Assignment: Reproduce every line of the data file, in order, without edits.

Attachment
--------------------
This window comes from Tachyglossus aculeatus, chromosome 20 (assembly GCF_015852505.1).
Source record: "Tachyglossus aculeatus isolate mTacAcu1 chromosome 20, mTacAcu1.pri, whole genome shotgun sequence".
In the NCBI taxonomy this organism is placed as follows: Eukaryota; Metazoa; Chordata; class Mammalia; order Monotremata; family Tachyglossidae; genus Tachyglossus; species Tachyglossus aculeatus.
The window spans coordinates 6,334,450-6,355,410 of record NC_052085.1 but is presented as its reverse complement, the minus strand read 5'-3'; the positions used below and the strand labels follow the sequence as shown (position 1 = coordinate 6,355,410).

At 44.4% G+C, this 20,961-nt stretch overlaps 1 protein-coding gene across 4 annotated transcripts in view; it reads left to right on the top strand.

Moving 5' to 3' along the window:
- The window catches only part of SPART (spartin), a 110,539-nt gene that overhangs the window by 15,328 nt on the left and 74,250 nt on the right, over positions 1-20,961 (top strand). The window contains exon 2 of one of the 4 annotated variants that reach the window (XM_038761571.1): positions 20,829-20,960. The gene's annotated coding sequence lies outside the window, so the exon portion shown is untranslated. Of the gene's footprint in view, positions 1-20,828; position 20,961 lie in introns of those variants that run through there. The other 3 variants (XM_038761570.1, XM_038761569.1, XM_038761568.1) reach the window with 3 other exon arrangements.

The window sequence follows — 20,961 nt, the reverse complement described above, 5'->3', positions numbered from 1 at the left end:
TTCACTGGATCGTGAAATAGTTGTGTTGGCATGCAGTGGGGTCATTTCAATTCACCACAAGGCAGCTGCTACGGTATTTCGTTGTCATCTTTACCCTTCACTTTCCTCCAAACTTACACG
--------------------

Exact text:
This window comes from Tachyglossus aculeatus, chromosome 20 (assembly GCF_015852505.1).
Source record: "Tachyglossus aculeatus isolate mTacAcu1 chromosome 20, mTacAcu1.pri, whole genome shotgun sequence".
In the NCBI taxonomy this organism is placed as follows: Eukaryota; Metazoa; Chordata; class Mammalia; order Monotremata; family Tachyglossidae; genus Tachyglossus; species Tachyglossus aculeatus.
The window spans coordinates 6,334,450-6,355,410 of record NC_052085.1 but is presented as its reverse complement, the minus strand read 5'-3'; the positions used below and the strand labels follow the sequence as shown (position 1 = coordinate 6,355,410).

At 44.4% G+C, this 20,961-nt stretch overlaps 1 protein-coding gene across 4 annotated transcripts in view; it reads left to right on the top strand.

Moving 5' to 3' along the window:
- The window catches only part of SPART (spartin), a 110,539-nt gene that overhangs the window by 15,328 nt on the left and 74,250 nt on the right, over positions 1-20,961 (top strand). The window contains exon 2 of one of the 4 annotated variants that reach the window (XM_038761571.1): positions 20,829-20,960. The gene's annotated coding sequence lies outside the window, so the exon portion shown is untranslated. Of the gene's footprint in view, positions 1-20,828; position 20,961 lie in introns of those variants that run through there. The other 3 variants (XM_038761570.1, XM_038761569.1, XM_038761568.1) reach the window with 3 other exon arrangements.

The window sequence follows — 20,961 nt, the reverse complement described above, 5'->3', positions numbered from 1 at the left end:
TTCACTGGATCGTGAAATAGTTGTGTTGGCATGCAGTGGGGTCATTTCAATTCACCACAAGGCAGCTGCTACGGTATTTCGTTGTCATCTTTACCCTTCACTTTCCTCCAAACTTACACG